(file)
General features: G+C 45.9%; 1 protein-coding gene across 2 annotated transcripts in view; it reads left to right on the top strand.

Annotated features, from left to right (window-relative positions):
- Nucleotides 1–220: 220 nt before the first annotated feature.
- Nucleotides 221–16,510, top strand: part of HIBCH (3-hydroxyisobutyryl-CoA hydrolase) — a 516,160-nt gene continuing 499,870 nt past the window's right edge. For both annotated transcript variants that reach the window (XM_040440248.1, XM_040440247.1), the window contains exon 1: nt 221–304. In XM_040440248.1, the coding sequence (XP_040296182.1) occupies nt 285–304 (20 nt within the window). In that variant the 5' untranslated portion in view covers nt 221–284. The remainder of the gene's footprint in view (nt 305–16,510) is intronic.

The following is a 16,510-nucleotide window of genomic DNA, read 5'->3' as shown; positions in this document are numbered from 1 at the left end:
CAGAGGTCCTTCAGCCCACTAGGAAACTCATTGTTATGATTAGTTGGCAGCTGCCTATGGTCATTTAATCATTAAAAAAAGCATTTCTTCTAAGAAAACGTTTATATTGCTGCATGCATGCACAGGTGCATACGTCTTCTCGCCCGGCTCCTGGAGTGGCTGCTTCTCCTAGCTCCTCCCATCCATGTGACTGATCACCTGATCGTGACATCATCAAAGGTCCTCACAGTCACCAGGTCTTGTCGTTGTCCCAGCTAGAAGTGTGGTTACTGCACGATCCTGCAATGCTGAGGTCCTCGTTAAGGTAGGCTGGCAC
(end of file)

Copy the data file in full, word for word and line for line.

General features: G+C 45.9%; 1 protein-coding gene across 2 annotated transcripts in view; it reads left to right on the top strand.

Annotated features, from left to right (window-relative positions):
- Nucleotides 1–220: 220 nt before the first annotated feature.
- Nucleotides 221–16,510, top strand: part of HIBCH (3-hydroxyisobutyryl-CoA hydrolase) — a 516,160-nt gene continuing 499,870 nt past the window's right edge. For both annotated transcript variants that reach the window (XM_040440248.1, XM_040440247.1), the window contains exon 1: nt 221–304. In XM_040440248.1, the coding sequence (XP_040296182.1) occupies nt 285–304 (20 nt within the window). In that variant the 5' untranslated portion in view covers nt 221–284. The remainder of the gene's footprint in view (nt 305–16,510) is intronic.

The following is a 16,510-nucleotide window of genomic DNA, read 5'->3' as shown; positions in this document are numbered from 1 at the left end:
CAGAGGTCCTTCAGCCCACTAGGAAACTCATTGTTATGATTAGTTGGCAGCTGCCTATGGTCATTTAATCATTAAAAAAAGCATTTCTTCTAAGAAAACGTTTATATTGCTGCATGCATGCACAGGTGCATACGTCTTCTCGCCCGGCTCCTGGAGTGGCTGCTTCTCCTAGCTCCTCCCATCCATGTGACTGATCACCTGATCGTGACATCATCAAAGGTCCTCACAGTCACCAGGTCTTGTCGTTGTCCCAGCTAGAAGTGTGGTTACTGCACGATCCTGCAATGCTGAGGTCCTCGTTAAGGTAGGCTGGCAC